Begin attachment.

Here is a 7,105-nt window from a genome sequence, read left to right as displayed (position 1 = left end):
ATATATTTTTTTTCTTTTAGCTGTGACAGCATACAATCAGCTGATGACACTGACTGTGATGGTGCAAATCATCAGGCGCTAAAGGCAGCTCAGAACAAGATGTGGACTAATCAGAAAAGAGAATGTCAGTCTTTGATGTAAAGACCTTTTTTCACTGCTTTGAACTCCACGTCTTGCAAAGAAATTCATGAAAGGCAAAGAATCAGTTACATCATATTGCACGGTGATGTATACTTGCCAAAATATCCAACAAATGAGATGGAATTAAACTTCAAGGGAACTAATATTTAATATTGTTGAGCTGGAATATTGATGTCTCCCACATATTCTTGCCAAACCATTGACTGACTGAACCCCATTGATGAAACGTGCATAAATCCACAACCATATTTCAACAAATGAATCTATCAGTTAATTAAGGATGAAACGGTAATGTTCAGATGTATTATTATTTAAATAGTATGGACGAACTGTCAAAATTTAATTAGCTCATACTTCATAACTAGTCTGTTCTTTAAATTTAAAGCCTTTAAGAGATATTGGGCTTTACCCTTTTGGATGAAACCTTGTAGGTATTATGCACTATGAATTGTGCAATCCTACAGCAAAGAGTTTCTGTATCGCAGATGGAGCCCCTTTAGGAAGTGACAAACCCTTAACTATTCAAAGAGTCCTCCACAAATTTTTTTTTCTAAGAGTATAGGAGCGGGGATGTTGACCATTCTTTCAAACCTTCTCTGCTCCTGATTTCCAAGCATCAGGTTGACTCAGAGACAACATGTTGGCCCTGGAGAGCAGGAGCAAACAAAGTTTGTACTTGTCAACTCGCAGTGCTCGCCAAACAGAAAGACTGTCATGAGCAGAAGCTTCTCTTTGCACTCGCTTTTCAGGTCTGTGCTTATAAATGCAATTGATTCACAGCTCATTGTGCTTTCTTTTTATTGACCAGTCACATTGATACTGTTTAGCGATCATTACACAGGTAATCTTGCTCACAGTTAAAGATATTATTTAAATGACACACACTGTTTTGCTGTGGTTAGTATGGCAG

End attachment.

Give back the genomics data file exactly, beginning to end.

Here is a 7,105-nt window from a genome sequence, read left to right as displayed (position 1 = left end):
ATATATTTTTTTTCTTTTAGCTGTGACAGCATACAATCAGCTGATGACACTGACTGTGATGGTGCAAATCATCAGGCGCTAAAGGCAGCTCAGAACAAGATGTGGACTAATCAGAAAAGAGAATGTCAGTCTTTGATGTAAAGACCTTTTTTCACTGCTTTGAACTCCACGTCTTGCAAAGAAATTCATGAAAGGCAAAGAATCAGTTACATCATATTGCACGGTGATGTATACTTGCCAAAATATCCAACAAATGAGATGGAATTAAACTTCAAGGGAACTAATATTTAATATTGTTGAGCTGGAATATTGATGTCTCCCACATATTCTTGCCAAACCATTGACTGACTGAACCCCATTGATGAAACGTGCATAAATCCACAACCATATTTCAACAAATGAATCTATCAGTTAATTAAGGATGAAACGGTAATGTTCAGATGTATTATTATTTAAATAGTATGGACGAACTGTCAAAATTTAATTAGCTCATACTTCATAACTAGTCTGTTCTTTAAATTTAAAGCCTTTAAGAGATATTGGGCTTTACCCTTTTGGATGAAACCTTGTAGGTATTATGCACTATGAATTGTGCAATCCTACAGCAAAGAGTTTCTGTATCGCAGATGGAGCCCCTTTAGGAAGTGACAAACCCTTAACTATTCAAAGAGTCCTCCACAAATTTTTTTTTCTAAGAGTATAGGAGCGGGGATGTTGACCATTCTTTCAAACCTTCTCTGCTCCTGATTTCCAAGCATCAGGTTGACTCAGAGACAACATGTTGGCCCTGGAGAGCAGGAGCAAACAAAGTTTGTACTTGTCAACTCGCAGTGCTCGCCAAACAGAAAGACTGTCATGAGCAGAAGCTTCTCTTTGCACTCGCTTTTCAGGTCTGTGCTTATAAATGCAATTGATTCACAGCTCATTGTGCTTTCTTTTTATTGACCAGTCACATTGATACTGTTTAGCGATCATTACACAGGTAATCTTGCTCACAGTTAAAGATATTATTTAAATGACACACACTGTTTTGCTGTGGTTAGTATGGCAG